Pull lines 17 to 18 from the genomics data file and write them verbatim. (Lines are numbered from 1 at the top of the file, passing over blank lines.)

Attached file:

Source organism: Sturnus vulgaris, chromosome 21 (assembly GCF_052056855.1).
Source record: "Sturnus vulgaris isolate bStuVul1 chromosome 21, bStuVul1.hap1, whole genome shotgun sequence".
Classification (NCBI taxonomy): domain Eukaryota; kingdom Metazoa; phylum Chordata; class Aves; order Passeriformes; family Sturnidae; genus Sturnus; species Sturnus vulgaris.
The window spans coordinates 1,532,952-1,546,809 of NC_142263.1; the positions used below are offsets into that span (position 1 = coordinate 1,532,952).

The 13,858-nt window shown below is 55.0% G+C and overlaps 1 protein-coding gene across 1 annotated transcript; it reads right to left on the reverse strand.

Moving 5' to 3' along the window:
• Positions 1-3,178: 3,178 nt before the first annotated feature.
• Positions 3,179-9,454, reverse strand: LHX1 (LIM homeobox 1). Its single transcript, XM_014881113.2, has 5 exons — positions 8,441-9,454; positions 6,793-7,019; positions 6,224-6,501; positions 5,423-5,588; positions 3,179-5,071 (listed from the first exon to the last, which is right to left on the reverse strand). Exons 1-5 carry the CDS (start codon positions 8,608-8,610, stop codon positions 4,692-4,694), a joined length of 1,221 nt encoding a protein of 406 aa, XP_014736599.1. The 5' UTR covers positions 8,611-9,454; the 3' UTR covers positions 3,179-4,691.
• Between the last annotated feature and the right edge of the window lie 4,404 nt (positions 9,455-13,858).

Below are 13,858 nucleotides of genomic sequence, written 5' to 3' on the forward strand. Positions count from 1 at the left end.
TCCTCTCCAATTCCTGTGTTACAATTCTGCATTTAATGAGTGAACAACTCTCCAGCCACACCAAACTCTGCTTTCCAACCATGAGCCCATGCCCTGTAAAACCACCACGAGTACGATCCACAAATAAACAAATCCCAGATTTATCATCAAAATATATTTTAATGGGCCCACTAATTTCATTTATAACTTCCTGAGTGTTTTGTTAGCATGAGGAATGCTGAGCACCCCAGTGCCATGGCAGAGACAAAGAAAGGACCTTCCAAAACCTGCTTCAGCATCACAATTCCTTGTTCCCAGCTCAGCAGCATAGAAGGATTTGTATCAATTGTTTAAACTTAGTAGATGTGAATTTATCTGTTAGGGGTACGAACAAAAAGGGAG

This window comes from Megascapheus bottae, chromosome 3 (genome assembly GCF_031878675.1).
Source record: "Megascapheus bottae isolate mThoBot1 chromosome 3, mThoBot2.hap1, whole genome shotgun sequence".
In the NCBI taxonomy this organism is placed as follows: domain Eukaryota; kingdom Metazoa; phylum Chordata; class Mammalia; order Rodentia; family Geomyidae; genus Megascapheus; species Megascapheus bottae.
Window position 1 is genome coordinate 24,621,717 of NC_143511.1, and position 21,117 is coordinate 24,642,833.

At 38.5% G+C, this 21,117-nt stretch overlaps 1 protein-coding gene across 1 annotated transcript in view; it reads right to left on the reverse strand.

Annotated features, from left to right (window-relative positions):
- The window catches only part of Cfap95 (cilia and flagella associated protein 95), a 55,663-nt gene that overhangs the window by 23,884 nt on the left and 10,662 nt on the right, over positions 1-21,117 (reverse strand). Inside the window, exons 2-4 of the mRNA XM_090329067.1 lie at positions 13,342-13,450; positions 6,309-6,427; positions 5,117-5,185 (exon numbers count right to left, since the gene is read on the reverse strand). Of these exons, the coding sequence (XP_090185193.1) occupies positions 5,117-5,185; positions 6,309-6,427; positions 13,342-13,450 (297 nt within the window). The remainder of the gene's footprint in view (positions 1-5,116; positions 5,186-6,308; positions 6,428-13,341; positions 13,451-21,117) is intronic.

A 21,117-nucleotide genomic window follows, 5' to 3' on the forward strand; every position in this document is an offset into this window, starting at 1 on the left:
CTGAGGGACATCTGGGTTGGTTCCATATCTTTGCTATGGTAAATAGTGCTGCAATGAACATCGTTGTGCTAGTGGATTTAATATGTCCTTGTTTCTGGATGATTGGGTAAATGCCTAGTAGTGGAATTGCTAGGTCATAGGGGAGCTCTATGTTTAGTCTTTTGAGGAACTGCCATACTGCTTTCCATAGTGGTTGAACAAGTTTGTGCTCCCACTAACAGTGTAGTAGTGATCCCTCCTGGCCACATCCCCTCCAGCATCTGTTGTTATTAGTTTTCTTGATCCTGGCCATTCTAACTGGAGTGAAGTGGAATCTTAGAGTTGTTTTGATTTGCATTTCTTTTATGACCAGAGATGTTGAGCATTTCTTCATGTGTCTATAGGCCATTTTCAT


Annotated features, from left to right (window-relative positions):
- The window catches only part of Cfap95 (cilia and flagella associated protein 95), a 55,663-nt gene that overhangs the window by 23,884 nt on the left and 10,662 nt on the right, over positions 1-21,117 (reverse strand). Inside the window, exons 2-4 of the mRNA XM_090329067.1 lie at positions 13,342-13,450; positions 6,309-6,427; positions 5,117-5,185 (exon numbers count right to left, since the gene is read on the reverse strand). Of these exons, the coding sequence (XP_090185193.1) occupies positions 5,117-5,185; positions 6,309-6,427; positions 13,342-13,450 (297 nt within the window). The remainder of the gene's footprint in view (positions 1-5,116; positions 5,186-6,308; positions 6,428-13,341; positions 13,451-21,117) is intronic.